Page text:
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Canadians are living longer and are generally in better health than previous generations. However, a number of challenges in the health sector remain, including the reform of our health care system.

Recent surveys indicate that most Canadians believe that they are in very good to excellent health. Life expectancy, as well as health-adjusted life expectancy, has increased, the infant death rate has dropped, many infectious diseases have been practically eliminated, and medical techniques have continued to evolve.

However, although Canadians are healthier today than in the past, a number of problems persist. Heart disease, cancer, mental health problems, HIV/AIDS, asthma, obesity and diabetes are some of the health conditions that continue to affect many Canadians. Moreover, new infectious disease strains, such as severe acute respiratory syndrome (SARS), the West Nile virus and infection from C. difficile bacteria, are being monitored because they pose an ongoing threat to public health.

Disparities in health

Chart: Life expectancy at birth, by sexThere are marked disparities in health status among Canada's population groups. Certain groups such as Aboriginal people are generally in poorer health than the rest of the population.

People who lead a healthy lifestyle-that is, those who are active, eat well, drink alcohol in moderation and do not smoke-are less likely to have health problems. Better socio-economic conditions, such as higher income and higher education, also contribute to a better state of overall health.

Many Canadians have health limitations that interfere with their daily activities. In 2001, 3.6 million people living in a household-particularly the elderly-confirmed that health problems limited their activities in some way. The types of disabilities most frequently reported by people aged 15 and over are mobility or dexterity problems, pain-related disability and hearing or vision impairments. Among the elderly, mobility and memory problems are the most frequently reported disabilities.

Access to specialized health care services―such as visits to specialists, non-emergency surgeries and diagnostic tests, as well as access to first contact services―can be a challenge for a number of Canadians, according to the 2003 Health Services Access Survey. In 2003, more than 2.9 million Canadians visited a medical specialist to be assessed for a new illness or condition, and about 21% (just over 600,000 people) reported experiencing a difficulty with access. And 13% of those who accessed non-emergency surgery (about 200,000 people) reported that they had experienced difficulties. The majority of those experiencing difficulties reported that the main barrier was too long a wait for care.

A changing health care system

Chart: Population with disabilities, by province, 2001In Canada, the federal, provincial and territorial governments share responsibility for the health care system. The system, which gives all Canadians access to health care, has undergone many changes since universal health care was implemented in 1968.

Hospitals experienced big changes in the 1990s. While hospitals had 25% fewer beds in 1997/1998 than in 1984/1985, trips to emergency rooms and clinics rose 9%. In addition, use of outpatient services was three times higher in 1997/1998 than in 1984/1985. More patients were also being treated in day surgery.

While there was a decrease in institutional care, community-based care increased. From 1996 to 2002, the proportion of elderly people who received community care for a long-term health condition went from 26% to 32% among women and from 17% to 21% among men.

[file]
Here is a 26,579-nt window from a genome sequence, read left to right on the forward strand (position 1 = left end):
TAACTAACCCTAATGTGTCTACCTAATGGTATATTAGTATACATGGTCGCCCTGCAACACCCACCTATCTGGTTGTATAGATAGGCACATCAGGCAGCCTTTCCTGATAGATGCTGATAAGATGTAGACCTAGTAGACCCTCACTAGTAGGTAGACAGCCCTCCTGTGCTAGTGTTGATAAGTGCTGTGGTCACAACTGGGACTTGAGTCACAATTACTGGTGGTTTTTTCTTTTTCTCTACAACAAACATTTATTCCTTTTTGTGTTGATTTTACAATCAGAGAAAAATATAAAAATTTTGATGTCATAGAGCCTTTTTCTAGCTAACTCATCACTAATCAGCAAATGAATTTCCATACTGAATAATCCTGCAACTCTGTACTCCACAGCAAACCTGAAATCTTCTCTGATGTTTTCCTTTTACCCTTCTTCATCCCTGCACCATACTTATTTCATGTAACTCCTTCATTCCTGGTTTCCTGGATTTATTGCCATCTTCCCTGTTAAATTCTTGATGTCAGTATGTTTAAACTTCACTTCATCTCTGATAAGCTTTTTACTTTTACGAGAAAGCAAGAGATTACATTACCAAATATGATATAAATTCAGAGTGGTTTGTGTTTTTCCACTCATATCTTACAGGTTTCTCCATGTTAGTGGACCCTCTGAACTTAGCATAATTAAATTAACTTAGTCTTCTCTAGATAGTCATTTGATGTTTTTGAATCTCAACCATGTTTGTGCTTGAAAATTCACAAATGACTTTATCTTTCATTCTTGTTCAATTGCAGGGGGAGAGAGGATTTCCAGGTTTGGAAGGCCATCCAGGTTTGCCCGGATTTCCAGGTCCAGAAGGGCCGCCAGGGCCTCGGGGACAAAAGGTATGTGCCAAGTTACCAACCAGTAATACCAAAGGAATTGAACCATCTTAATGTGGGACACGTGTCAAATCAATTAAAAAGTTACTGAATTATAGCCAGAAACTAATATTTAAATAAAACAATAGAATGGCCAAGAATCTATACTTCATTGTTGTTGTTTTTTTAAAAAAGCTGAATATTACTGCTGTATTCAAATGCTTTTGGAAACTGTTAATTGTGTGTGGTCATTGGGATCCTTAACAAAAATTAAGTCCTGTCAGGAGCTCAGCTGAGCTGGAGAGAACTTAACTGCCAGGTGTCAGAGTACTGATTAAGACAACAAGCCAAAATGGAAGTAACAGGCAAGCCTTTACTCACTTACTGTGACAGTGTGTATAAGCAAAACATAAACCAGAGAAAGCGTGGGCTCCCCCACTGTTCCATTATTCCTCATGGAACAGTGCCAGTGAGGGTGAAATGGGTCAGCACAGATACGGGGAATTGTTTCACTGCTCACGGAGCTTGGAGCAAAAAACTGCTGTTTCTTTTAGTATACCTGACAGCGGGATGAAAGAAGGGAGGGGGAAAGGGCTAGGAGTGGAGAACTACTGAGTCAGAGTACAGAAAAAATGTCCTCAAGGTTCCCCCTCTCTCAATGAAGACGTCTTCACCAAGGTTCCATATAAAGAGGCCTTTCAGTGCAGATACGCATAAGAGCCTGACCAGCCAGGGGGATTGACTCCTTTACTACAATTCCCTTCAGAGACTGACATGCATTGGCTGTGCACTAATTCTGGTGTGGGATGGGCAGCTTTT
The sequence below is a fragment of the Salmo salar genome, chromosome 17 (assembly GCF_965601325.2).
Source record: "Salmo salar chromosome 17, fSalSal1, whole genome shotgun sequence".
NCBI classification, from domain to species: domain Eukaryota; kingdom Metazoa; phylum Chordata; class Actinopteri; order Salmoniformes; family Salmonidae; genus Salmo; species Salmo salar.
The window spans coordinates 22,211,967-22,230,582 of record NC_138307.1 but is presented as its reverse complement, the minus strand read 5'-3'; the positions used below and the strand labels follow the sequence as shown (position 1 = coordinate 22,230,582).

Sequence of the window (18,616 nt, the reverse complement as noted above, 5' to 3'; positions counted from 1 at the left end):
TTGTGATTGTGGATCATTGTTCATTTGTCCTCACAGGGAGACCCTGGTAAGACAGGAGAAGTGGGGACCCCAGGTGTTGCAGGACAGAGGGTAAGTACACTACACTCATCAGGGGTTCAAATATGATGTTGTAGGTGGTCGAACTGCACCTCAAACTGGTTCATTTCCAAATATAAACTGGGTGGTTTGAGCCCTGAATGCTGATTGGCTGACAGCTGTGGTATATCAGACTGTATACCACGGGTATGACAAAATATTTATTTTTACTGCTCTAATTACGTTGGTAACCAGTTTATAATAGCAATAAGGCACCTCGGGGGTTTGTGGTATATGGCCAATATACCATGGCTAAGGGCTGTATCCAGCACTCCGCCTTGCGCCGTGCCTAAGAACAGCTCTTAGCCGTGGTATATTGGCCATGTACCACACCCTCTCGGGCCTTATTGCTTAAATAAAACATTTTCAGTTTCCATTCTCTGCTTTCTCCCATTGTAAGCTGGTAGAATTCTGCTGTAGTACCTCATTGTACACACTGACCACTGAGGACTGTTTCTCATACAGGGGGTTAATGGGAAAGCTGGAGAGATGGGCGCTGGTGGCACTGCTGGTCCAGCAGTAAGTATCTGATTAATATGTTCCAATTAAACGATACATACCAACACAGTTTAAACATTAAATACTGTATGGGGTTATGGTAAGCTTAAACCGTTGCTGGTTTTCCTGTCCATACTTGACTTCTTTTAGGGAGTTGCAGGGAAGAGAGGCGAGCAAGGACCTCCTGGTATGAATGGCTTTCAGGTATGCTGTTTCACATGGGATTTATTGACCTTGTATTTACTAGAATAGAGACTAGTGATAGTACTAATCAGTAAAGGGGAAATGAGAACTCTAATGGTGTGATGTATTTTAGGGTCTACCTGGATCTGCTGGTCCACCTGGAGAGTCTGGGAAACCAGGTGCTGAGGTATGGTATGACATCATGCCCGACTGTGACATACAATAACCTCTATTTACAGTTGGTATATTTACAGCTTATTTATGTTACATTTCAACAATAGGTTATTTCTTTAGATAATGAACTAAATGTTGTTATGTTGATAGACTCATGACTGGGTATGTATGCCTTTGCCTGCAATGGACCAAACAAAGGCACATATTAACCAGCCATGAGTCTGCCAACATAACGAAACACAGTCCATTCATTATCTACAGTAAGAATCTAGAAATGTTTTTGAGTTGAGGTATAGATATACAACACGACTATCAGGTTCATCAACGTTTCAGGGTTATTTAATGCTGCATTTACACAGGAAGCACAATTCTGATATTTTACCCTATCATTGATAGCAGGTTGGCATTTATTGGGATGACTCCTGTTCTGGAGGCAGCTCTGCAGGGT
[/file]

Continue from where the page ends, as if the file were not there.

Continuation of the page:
Health care professionals in Canada include a wide range of regulated and unregulated caregivers. The first category includes physicians, nursing staff, physiotherapists, occupational therapists and dentists. Family members, friends and community volunteers make up the second category. In 2000, more than 1.5 million Canadians worked in health and social services.

Nursing is the top health care occupation. In 2000, most of Canada's 232,000 registered nurses worked in hospitals, and more and more are working in community health. However, Canada's nursing staff is aging and fewer young people are entering the profession.

Physicians are the second largest group of regulated health care professionals. In 2000, more than 57,800 physicians worked in clinical and non-clinical practices in Canada, an increase of 5.3% since 1996. During this period, the increase in the number of specialists was higher than in the number of family physicians. Like nurses, physicians are a group that has been aging faster than some other professions.

Despite the increased number of physicians, more than 3.6 million Canadians, or 14% of the population did not have a family physician in 2003. Of these, more than 1.2 million people were unable to find one and the other 2.4 million had not looked for one.

More money for health

In 2003, Canada spent roughly $121.4 billion on health care, or an average of $3,839 per person. Ten percent of our gross domestic product was dedicated to health care spending, a level first reached in 1992.

Chart: People reporting alternative health care consultations in previous year, 2003Public funds are the primary source of funding for health care. In 2001, 71% of total health care expenses in Canada were paid for from the public purse. The rest of the funding comes from the private sector, which generally funds services such as dental care, vision care, chiropractic care and medication.

Expenses incurred by hospitals are the top category of health expenditure, which totalled 30% in 2003. Retail drug sales is the second most costly category, followed by physician services.